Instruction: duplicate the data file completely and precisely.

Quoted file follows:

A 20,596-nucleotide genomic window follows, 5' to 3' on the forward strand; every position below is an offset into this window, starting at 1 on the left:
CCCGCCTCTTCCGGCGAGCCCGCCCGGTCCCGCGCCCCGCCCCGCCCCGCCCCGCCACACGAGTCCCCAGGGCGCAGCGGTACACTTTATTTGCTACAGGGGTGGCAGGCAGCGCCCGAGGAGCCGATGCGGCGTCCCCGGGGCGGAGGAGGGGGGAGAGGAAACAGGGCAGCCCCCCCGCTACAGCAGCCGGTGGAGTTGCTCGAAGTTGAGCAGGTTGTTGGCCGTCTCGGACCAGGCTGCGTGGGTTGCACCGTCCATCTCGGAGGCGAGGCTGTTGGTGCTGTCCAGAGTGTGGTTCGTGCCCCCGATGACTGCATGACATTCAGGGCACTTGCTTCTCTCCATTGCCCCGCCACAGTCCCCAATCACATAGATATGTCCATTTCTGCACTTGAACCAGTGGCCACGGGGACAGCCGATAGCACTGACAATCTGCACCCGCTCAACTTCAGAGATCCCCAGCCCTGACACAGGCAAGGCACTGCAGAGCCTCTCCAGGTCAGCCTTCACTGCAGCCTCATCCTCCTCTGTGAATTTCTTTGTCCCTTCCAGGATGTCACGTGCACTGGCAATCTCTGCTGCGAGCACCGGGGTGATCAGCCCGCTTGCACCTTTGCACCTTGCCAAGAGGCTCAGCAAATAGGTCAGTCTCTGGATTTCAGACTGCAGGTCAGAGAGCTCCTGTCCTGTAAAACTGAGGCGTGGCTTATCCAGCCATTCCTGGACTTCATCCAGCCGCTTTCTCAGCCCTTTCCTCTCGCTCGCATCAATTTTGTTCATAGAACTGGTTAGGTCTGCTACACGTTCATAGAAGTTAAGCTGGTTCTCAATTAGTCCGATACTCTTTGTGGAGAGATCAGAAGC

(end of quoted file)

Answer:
A 20,596-nucleotide genomic window follows, 5' to 3' on the forward strand; every position below is an offset into this window, starting at 1 on the left:
CCCGCCTCTTCCGGCGAGCCCGCCCGGTCCCGCGCCCCGCCCCGCCCCGCCCCGCCACACGAGTCCCCAGGGCGCAGCGGTACACTTTATTTGCTACAGGGGTGGCAGGCAGCGCCCGAGGAGCCGATGCGGCGTCCCCGGGGCGGAGGAGGGGGGAGAGGAAACAGGGCAGCCCCCCCGCTACAGCAGCCGGTGGAGTTGCTCGAAGTTGAGCAGGTTGTTGGCCGTCTCGGACCAGGCTGCGTGGGTTGCACCGTCCATCTCGGAGGCGAGGCTGTTGGTGCTGTCCAGAGTGTGGTTCGTGCCCCCGATGACTGCATGACATTCAGGGCACTTGCTTCTCTCCATTGCCCCGCCACAGTCCCCAATCACATAGATATGTCCATTTCTGCACTTGAACCAGTGGCCACGGGGACAGCCGATAGCACTGACAATCTGCACCCGCTCAACTTCAGAGATCCCCAGCCCTGACACAGGCAAGGCACTGCAGAGCCTCTCCAGGTCAGCCTTCACTGCAGCCTCATCCTCCTCTGTGAATTTCTTTGTCCCTTCCAGGATGTCACGTGCACTGGCAATCTCTGCTGCGAGCACCGGGGTGATCAGCCCGCTTGCACCTTTGCACCTTGCCAAGAGGCTCAGCAAATAGGTCAGTCTCTGGATTTCAGACTGCAGGTCAGAGAGCTCCTGTCCTGTAAAACTGAGGCGTGGCTTATCCAGCCATTCCTGGACTTCATCCAGCCGCTTTCTCAGCCCTTTCCTCTCGCTCGCATCAATTTTGTTCATAGAACTGGTTAGGTCTGCTACACGTTCATAGAAGTTAAGCTGGTTCTCAATTAGTCCGATACTCTTTGTGGAGAGATCAGAAGC